Hazing News

Wisconsin suspensions include AEPi


Two fraternities endure process of suspensions
Sigma Alpha Mu violated its probation stemming from a suspension last spring and now faces explusion. Alpha Epsilon Pi will appeal its suspension Wednesday.
By: Devin Rose / The Daily Cardinal

Two UW-Madison chapter fraternities will appeal to the Interfraternity Council after an alleged hazing last spring and a violation of probation earlier this semester that led to expulsion from the University.

David Lank, UW-Madison’s Sigma Alpha Mu chapter president, said the frat was put on probation after several members decided to throw a Halloween party last October at the Orpheum Theatre and advertised it as a frat-sponsored party, although it was not.

Lank said the fraternity neglected to register the event, so the proper social regulations were not in place, and the fraternity was put on suspension for the 2007 spring semester.

Members of the frat violated their probation when they threw a party at the “Sammy” house during Welcome Week in September, which led to their expulsion Sunday.

“Frats and sororities rarely get suspended, and even more rarely get expelled,” said Sean Sobel, former chief justice of the Greek Judicial Board,
“I personally know that every frat has open parties all the time and nobody’s [closed down] so I don’t really get it,” Lank said, adding that he plans to appeal the decision.

Another UW-Madison chapter fraternity, Alpha Epsilon Pi, will attempt to appeal their suspension Wednesday at a closed meeting with the Interfraternity Council.

The frat was suspended in May for the 2007-08 academic year after allegations of hazing came from an “unnamed source” last spring, according to AEPi’s chapter president Jared Steinberg.

AEPi’s 11 new members were questioned last spring by the fraternity’s national office, Steinberg said, and every one of them said nothing went on.

“There was absolutely nothing that led to any of the things we were accused of,” Steinberg said, calling the Board’s accusation “preposterous.”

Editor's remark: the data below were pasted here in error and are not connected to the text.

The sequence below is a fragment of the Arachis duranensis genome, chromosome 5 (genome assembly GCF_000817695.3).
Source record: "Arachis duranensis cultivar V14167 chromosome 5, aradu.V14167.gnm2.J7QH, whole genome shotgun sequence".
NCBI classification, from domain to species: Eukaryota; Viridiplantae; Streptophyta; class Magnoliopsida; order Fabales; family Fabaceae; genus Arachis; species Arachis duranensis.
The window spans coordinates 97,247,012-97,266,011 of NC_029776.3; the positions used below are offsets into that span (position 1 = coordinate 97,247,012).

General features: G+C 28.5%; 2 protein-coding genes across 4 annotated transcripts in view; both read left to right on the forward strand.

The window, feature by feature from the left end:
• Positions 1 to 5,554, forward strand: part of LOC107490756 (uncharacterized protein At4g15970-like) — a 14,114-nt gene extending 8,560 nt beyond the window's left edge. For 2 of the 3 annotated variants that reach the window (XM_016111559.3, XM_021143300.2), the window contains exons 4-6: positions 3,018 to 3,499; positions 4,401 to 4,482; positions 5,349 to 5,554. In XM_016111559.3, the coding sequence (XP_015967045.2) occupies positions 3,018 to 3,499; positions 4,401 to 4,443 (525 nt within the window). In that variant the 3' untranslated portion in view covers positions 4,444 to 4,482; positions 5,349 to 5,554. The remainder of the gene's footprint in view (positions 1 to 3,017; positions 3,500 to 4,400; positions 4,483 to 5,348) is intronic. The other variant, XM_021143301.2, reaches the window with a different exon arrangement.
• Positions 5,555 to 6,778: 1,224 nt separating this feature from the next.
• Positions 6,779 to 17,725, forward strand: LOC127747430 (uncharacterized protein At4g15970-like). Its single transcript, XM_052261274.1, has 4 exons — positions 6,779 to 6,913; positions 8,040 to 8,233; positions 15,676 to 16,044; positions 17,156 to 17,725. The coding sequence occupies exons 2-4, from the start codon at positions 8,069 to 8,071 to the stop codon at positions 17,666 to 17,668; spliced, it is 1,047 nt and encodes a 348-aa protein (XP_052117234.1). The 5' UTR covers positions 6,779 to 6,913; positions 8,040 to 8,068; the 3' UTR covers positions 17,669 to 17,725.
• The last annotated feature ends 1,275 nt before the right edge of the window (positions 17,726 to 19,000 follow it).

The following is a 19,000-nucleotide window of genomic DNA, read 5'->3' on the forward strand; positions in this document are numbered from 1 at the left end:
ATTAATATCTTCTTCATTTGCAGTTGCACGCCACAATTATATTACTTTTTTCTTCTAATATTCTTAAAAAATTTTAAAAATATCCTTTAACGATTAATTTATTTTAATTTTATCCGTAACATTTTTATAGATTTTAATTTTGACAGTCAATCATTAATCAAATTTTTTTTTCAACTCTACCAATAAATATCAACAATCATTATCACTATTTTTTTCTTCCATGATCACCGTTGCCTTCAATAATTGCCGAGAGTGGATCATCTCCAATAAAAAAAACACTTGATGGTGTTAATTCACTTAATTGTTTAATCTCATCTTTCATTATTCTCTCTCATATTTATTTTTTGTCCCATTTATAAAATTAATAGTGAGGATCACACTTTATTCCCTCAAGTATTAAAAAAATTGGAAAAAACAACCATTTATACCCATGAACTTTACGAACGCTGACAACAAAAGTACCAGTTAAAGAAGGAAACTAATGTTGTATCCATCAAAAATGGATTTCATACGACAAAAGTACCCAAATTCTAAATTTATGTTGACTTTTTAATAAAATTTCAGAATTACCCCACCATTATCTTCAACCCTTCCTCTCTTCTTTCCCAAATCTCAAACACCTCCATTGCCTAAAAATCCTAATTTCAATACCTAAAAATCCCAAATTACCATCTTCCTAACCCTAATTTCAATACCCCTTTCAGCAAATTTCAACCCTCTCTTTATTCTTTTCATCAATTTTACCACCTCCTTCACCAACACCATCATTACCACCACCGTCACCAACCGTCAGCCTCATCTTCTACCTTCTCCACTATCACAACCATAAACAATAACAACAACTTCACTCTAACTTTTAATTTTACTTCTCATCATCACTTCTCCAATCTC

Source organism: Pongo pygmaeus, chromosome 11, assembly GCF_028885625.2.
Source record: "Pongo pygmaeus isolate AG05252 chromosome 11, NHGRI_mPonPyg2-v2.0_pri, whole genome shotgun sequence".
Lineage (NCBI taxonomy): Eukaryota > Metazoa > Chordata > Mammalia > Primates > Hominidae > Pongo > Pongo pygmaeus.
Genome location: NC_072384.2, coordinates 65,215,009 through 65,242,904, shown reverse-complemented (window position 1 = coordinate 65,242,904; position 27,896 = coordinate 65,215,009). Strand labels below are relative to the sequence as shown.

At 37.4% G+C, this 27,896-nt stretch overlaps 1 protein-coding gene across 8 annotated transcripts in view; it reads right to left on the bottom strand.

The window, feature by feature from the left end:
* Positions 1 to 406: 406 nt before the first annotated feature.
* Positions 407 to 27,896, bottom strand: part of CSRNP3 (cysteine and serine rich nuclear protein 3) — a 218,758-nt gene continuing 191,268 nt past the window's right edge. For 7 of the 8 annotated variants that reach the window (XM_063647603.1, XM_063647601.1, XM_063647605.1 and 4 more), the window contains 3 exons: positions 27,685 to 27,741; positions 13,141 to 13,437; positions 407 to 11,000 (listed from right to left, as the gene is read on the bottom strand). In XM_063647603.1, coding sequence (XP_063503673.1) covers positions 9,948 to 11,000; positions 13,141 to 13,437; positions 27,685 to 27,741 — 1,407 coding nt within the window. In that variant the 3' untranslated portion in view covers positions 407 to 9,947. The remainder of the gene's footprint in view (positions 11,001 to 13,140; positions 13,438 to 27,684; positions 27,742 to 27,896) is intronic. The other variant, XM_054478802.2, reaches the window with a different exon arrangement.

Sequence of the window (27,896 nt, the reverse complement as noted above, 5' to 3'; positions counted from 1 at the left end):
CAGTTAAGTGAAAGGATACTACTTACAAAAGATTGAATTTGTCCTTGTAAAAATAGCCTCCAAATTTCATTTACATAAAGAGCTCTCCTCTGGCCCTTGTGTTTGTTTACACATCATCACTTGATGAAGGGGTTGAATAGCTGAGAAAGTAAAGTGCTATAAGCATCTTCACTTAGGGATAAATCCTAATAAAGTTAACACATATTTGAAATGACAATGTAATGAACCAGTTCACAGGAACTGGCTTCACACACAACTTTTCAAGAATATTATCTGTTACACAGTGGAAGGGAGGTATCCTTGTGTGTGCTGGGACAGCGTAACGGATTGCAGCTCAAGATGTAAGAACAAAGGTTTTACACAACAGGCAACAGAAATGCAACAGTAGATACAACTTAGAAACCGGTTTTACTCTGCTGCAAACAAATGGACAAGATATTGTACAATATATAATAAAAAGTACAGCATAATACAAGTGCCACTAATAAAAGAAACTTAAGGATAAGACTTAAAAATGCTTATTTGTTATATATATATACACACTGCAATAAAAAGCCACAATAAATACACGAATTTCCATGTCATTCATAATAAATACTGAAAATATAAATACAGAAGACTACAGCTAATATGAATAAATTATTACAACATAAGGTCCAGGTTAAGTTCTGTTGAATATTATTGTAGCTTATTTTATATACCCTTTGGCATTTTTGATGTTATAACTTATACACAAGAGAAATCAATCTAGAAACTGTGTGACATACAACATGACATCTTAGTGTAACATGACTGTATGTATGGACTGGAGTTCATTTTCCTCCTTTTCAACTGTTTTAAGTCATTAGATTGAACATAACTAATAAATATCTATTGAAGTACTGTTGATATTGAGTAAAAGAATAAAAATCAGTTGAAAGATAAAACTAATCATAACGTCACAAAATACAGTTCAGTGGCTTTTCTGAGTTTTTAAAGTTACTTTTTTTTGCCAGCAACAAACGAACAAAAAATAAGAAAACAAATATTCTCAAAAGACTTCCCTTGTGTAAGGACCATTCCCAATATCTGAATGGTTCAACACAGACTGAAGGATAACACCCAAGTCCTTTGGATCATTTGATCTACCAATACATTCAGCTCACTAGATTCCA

Steinberg said the alleged hazing “was not crazy, nasty, alcohol-related or sexually or physically” related, but would not elaborate further on specific allegations.

According to Jeff Benson, fraternity and sorority program advisor at UW-Madison, the Board found that the chapter was violating its hazing policy, and decided to issue suspensions over the next two semesters, as well as probation for a third.

“They’re on strict suspension for this semester, which means that other than weekly chapter meetings, they are not supposed to be operating,” Benson said.
He added, however, that any regular fraternity operation AEPi has done this semester, including rushing new members and initiation, is legal because of the appeal process.

The Board’s bylaws say that, if the IFC votes to overturn the suspension decision, the Board will determine an appropriate disciplinary action.
If the decision is upheld, the fraternity’s suspension will begin Wednesday, Benson said.

Under suspension regulations, AEPi would not be allowed to rush or initiate any new members, hold social or brotherhood events or participate in Greek-sponsored philanthropies if the appeal is denied. A modified suspension would continue into next semester, with limited conditions for rush and initiation and a required hazing workshop for all new members.

By Hank Nuwer

Journalist Hank Nuwer is the Alaska author of Hazing: Destroying Young Lives; Broken Pledges: The Deadly Rite of Hazing, High School Hazing, Wrongs of Passage and The Hazing Reader. He has written articles or columns on hazing for the Sunday Times of India, Toronto Globe & Mail, Harper's Magazine, Orlando Sentinel, The Chronicle of Higher Education and the New York Times Sunday Magazine. His current book is Hazing: Destroying Young Lives from Indiana University Press. He is married to Malgorzata Wroblewska Nuwer of Warsaw, Poland and Fairbanks, Alaska. Nuwer is a former columnist for the Greenville (Ohio)Early Bird and former managing editor of the Fairbanks Daily News-Miner in Alaska.
Nuwer was named the Ohio Society of Professional Journalists columnist of the year in 2021 for his “After Darke” column in the Early Bird. He also won third place for the column in 2022 from the Indiana chapter of the Society of Professional Journalists. He and his wife Gosia, recently of Union City, Ind., have owned 20 acres in Alaska for many years. “The move is a sort-of coming home for us,” said Nuwer. As a journalist, he’s written about the Alaskan Iditarod sled-dog race and other Alaska topics. Read his musings in his blog at Real Alaska Daily-- and in his weekly column "Far from Randolph" in the Winchester Star-Gazette of Randolph County, Indiana.

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